Actor Robert Morse, of Mad Men and Broadway scenes, dies at 90

Actor Robert Morse, who won a Tony Award as the hilarious and brash corporate climber in How to Succeed in Business Without Really Trying, and a second a generation later as the brilliant and troubled Truman Capote in True, is dead. He was 90 years old.

Morse died at his home on Wednesday after a brief illness, said David Shaul of BRS/Gage Talent Agency.

Handsome boy Morse made a name for himself on Broadway in the 1950s and landed a few roles in Hollywood comedies in the 1960s. “I consider myself an actor — shyly,” he told the Los Angeles Times in 1964. “I love acting. It’s a great use of body and mind… In all humility, you hope you’re doing something worthwhile.”

More recently, he played the autocratic and eccentric leader of an advertising agency in Mad Menthe hit AMC drama that debuted in 2007. The role earned him an Emmy Award nomination in 2008 as Outstanding Guest Actor in a Drama Series.

Morse was already well established on Broadway, with two Tony Award nominations under his belt, when he shot to national fame at age 30 as the star of Abe Burrows and the hit 1961 Broadway satire by Frank Loesser on Corporate Life, “How to Succeed…”. The show won both the Pulitzer Prize and the Tony for Best Musical and ran for over three years.

Robert Morse, left, and Carol Channing are shown during a rehearsal for the road company’s production of Sugar Babies in New York on July 18, 1977. Morse won a Tony Award in How to Succeed in Business Without Really Trying and had a long career on stage. . (Mary Lederhandler/Associated Press)

Morse-eyed J. Pierrepont Finch was a master of corporate backstabbing – with a toothy grin – as he rose from Manhattan window cleaner to World Wide Wicket corporation titan with the help of of a small “how-to” pocket book on office politics.

The musical’s song titles suggest the pre-feminist business world: The way of businessa theme song for yes-men; A secretary is not a toya song that nods to office banter; Coffee break, a tribute to caffeine; and the hymn Finch sings to himself: I believe in you. Finch turns to the aging boss, played by 1920s crooner Rudy Vallée, joining in the old man’s fight song, big old ivy.

“Imagine a collaboration between Horatio Alger and Machiavelli and you have Finch, the fearless hero of this outing into the canyons of commerce,” writes the New York Times. “As played with unwavering bravery and wit by Robert Morse, it’s a crumpled, dimpled angel with a Lucifer streak.”

The 1967 film version of How to succeed dropped a few songs but stayed close to the stage original. Morse was back, as was Vallee.

But Morse’s film career largely failed to take off.

He was back on Broadway in 1972 – and landed another Tony nomination – for Sugarmusical version by producer David Merrick Some like it hot. Morse starred as Jerry, the role played by Jack Lemmon in Billy Wilder’s comedy about two male musicians who disguise themselves as women to escape murderous gangsters.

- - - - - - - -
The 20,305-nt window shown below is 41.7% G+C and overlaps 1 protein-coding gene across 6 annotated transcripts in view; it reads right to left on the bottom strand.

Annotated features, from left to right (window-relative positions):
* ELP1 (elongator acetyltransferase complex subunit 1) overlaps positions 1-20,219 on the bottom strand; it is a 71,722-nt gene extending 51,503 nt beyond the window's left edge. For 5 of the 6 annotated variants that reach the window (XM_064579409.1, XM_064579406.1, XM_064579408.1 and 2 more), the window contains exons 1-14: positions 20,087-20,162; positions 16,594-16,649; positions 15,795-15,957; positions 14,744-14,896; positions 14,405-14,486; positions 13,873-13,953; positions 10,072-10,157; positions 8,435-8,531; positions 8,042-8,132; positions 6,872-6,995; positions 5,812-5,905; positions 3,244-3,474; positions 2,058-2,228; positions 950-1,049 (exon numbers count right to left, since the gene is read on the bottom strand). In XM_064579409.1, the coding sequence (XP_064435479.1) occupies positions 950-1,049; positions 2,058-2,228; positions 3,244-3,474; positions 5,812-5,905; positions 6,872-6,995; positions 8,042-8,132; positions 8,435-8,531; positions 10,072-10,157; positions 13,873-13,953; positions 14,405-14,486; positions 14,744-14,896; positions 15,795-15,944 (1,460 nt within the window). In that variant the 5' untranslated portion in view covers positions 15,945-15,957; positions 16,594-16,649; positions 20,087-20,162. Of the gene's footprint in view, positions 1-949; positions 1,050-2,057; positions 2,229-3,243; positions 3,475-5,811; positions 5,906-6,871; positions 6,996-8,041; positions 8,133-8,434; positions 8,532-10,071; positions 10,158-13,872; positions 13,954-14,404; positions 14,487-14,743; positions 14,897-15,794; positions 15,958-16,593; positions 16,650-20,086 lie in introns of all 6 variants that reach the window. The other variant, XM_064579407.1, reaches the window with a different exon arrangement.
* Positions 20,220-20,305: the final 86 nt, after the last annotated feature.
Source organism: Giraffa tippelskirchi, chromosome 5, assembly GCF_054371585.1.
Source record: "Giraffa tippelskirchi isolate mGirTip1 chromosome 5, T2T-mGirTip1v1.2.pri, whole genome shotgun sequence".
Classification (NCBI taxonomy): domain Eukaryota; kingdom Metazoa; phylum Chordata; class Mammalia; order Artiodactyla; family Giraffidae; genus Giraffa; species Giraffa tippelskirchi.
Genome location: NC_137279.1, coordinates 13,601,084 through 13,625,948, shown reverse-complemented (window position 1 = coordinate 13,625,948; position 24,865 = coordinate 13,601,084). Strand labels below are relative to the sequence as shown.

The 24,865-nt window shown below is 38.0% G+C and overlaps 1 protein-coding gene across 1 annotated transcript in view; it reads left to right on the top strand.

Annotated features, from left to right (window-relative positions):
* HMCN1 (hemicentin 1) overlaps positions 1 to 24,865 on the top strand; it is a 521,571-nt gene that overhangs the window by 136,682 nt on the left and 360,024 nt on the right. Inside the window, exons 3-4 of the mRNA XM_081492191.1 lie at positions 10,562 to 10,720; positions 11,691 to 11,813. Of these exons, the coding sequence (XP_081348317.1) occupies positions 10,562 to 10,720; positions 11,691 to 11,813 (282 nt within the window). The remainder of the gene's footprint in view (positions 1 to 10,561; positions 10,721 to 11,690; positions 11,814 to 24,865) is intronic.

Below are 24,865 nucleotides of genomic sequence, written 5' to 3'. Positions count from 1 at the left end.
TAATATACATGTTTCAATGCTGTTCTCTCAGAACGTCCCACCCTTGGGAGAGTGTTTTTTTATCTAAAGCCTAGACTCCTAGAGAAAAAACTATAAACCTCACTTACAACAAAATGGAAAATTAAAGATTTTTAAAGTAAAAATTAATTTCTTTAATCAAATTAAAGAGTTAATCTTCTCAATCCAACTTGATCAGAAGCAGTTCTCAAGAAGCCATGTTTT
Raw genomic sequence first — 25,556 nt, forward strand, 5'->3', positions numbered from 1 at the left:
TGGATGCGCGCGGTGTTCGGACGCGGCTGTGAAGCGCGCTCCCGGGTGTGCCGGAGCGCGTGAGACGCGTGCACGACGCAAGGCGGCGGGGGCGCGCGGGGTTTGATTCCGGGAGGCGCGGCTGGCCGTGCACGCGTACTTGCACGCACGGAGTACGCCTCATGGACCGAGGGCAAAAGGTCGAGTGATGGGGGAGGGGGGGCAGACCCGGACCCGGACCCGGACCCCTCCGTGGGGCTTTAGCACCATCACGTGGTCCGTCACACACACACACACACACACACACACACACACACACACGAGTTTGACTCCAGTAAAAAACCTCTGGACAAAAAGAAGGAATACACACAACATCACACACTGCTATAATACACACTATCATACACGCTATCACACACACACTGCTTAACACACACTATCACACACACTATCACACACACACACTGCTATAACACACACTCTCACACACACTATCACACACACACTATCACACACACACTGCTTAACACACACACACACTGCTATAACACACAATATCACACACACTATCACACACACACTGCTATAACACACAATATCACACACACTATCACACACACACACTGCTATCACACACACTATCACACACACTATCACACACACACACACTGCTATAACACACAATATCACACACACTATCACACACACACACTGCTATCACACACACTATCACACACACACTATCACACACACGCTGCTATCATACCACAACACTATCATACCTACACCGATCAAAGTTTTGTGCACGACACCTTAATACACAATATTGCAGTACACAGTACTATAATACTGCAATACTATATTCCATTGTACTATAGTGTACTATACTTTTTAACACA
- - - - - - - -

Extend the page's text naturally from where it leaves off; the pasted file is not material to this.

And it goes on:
Truea one-man show based on Capote’s writings, reignited Morse’s stage career in 1989.

In 1993, the television version of True on PBS, Morse won an Emmy for Best Actor in a Miniseries or Special.

Television Mad Men sent Morse back into the middle of 1960s-style Manhattan office politics.

Career ups and downs

Morse was born May 18, 1931 in Newton, Mass., and made his Broadway debut in 1955 in The matchmaker.

He received consecutive Tony Award nominations for his two following roles: in 1959 for Best Featured Actor in a Play for say, darlingand in 1960 Best Actor in a Musical for Take mewhich also starred Jackie Gleason.

Among his films was The loved onea 1965 dark comedy about an Englishman’s encounter with Hollywood and the funeral industry, based on Evelyn Waugh’s satirical novel.

Robert Morse is introduced on June 3, 1990, alongside fellow Tony Award winners that year, left to right, James Naughton, Maggie Smith and Tyne Daly. (Richard Drew/Associated Press)

Reviewing his career, Morse told The New York Times in 1989: “Things change. I never had the chance to be in a play or a picture where I played a father, or had a family, or where I could feel or show something. The wild child in me never had a chance to grow.”

He said he had successfully battled alcoholism and drug addiction, but added: “I don’t think the alcohol interfered with my work. I did my job. It’s the other 22 hours that bothered me.”

Still, he said of his career: “I didn’t think it was going to end or not end. I just kept going. One day you hear ‘We love you, Bobby’. The next day you do voice-overs.”

He is survived by five children, a son Charlie and four daughters, Robin, Andrea, Hilary and Allyn.